Four Dead Queens Blog Tour: Author Guest Post
Today we're excited to spotlight Four Dead Queens by Astrid Scholte.
Read on for more about Astrid and her book, plus a guest post!
Meet Astrid Scholte!
Raised on a diet of Spielberg, Lucas and Disney, Astrid knew she wanted to be surrounded by all things fantastical from a young age. She’s spent the last 10 years working in film, animation and television as both an artist and manager. Career highlights include working on James Cameron's Avatar, Steven Spielberg's The Adventures of Tin Tin and Happy Feet 2 by George Miller. She’s a visual writer and aims to capture the vivid stories that play like movies in her head. When she’s not writing, she’s painting her favorite fictional characters and obliging her furry overlords, Lilo and Mickey.
FOUR DEAD QUEENS (Putnam, 26th of February 2019) is her debut novel.
An enthralling and beguiling murder mystery fantasy perfect for fans of Red Queen and Three Dark Crowns.
Keralie Corrington is a talented pickpocket in the kingdom of Quadara. She steals under the guidance of her mentor Mackiel, who runs a black market selling their bounty to buyers desperate for what they can't get in their own quadrant. For Quadara is a nation divided into four regions, each strictly separated from the other. Toria, the intellectual quadrant values education and ambition. Ludia, the pleasure quadrant values celebration and passion. Archia, the agricultural quadrant, values simplicity and nature. Eonia, the futurist quadrant values technology, stoicism and harmonious community. Four queens, one from each quadrant, rule as one.
When on Mackiel's orders Keralie steals a particularly valuable item from a messenger, what seems like a routine theft goes horribly wrong. Keralie discovers she's intercepted instructions to murder the queens. Hoping that discovering the intended recipient will reveal the culprit--valuable information that she can barter with--Keralie teams up with Varin Bollt, the messenger she stole from, to complete his delivery and uncover the would-be murderer. But with Keralie and Varin each keeping secrets—and the lives of the queens hanging in the balance—everything is at stake, and no one can be trusted.
It sounds a little cliché, but the first sparks of inspiration for Four Dead Queens was from a dream. I dreamed that I was sitting in a horse-drawn carriage wearing an elaborate dress from the Victorian era when a futuristic silver car flew past. When I woke, I wondered what kind of world would exist with such contrasting technologies and how this would impact the people who lived there. It first began as an idea of a world without time, where different eras coexisted in fractions of one nation. From there, I developed the idea of quadrants inspired by four different eras, but existing within the same timeline.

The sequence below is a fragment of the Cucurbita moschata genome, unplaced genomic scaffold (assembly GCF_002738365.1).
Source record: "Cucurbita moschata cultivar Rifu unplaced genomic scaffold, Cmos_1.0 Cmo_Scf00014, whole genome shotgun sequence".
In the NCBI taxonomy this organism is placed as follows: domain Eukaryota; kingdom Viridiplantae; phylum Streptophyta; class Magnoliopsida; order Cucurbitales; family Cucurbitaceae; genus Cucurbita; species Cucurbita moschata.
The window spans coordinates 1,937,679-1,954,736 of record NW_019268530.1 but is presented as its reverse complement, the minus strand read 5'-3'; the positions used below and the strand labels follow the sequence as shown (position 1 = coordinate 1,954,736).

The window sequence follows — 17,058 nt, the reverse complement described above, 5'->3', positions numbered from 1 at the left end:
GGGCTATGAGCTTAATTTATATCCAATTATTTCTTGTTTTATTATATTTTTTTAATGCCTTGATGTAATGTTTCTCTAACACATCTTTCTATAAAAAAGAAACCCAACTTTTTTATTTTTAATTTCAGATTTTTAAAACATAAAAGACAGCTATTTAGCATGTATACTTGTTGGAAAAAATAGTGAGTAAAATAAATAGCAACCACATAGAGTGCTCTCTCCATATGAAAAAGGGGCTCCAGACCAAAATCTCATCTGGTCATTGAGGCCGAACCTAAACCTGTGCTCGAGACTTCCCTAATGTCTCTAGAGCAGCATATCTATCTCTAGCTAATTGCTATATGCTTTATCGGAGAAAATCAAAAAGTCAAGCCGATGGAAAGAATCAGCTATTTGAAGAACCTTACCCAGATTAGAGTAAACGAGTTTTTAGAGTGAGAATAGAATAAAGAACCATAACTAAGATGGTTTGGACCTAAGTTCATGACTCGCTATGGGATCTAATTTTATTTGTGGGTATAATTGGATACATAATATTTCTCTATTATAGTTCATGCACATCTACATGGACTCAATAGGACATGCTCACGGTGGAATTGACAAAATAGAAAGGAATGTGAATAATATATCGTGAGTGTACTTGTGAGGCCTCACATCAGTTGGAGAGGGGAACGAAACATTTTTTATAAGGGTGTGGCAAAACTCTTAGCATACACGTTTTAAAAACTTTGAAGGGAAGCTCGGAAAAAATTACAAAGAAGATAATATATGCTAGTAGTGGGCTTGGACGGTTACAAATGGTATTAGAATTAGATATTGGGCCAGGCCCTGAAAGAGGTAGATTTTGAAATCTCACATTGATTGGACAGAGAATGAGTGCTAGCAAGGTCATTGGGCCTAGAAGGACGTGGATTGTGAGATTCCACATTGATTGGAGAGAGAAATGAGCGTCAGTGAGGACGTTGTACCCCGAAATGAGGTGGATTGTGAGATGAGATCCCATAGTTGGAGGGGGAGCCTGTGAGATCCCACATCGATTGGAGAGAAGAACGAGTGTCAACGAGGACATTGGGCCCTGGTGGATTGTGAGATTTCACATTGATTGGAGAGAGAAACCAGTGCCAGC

I didn’t know what the plot would be yet, but I wanted to include a murder mystery. I’ve been a fan of murder mysteries since I was a little kid, loving Clue and Agatha Christie-style whodunnits. I thought a murder mystery set in a fantasy world sounded unique and would be fun to write. As I was brainstorming, an image popped into my head of multiple queens, sitting back-to-back in one court. Ruling together, yet apart. As soon as I saw these queens, I knew they had to be the ones who would be murdered, one-by-one.
Throughout the drafting process, I developed the different quadrants. I wanted to have one futuristic region, inspired by the silver car I’d seen in my dream. I thought technology would likely be the focus of this revolutionary quadrant and that the next step would be to evolve humankind, leading to genetic manipulation. I named this region Eonia, for a land that is eons more technologically advanced than present day.
I also knew I wanted the different regions to be in contrast with each other, which would generate friction between the characters from these different areas. Therefore, I needed a region that would seem archaic to those who live in Eonia. This became Archia. It would be a region that valued simplicity, nature and hard physical work. A direct challenge to Eonia’s way of life. I also wanted to develop a quadrant in contrast to Eonia’s controlled, structured and emotionally supressed society. This region would be about all the frivolous things in life: art, music, literature and plays. This was Ludia.
While I was happy with these contrasting regions, I needed one region that was the glue holding the disparate lands together. A region that wanted to be involved with the other quadrants. A region that was enterprising and full of curious, business-minded folk. This became Toria, named after the Victorian times and a nod to my original dream.
Once I had my quadrants, I could start to play with the queens’ personalities and how they fit, or didn’t fit, with their home regions. The regions also directly impacted the creation of the other characters of Keralie and Mackiel from Toria, and Varin from Eonia. Without my original dream, I doubt I would’ve come up with the idea of such distinct cultures and regions, which is what drove the plot, characters and entire book. The moral of the story is to keep a notebook by your bed to jot down any interesting ideas!
Four Dead Queens
Author: Astrid Scholte
Publisher: Putnam BYR
Release Date: February 26th, 2019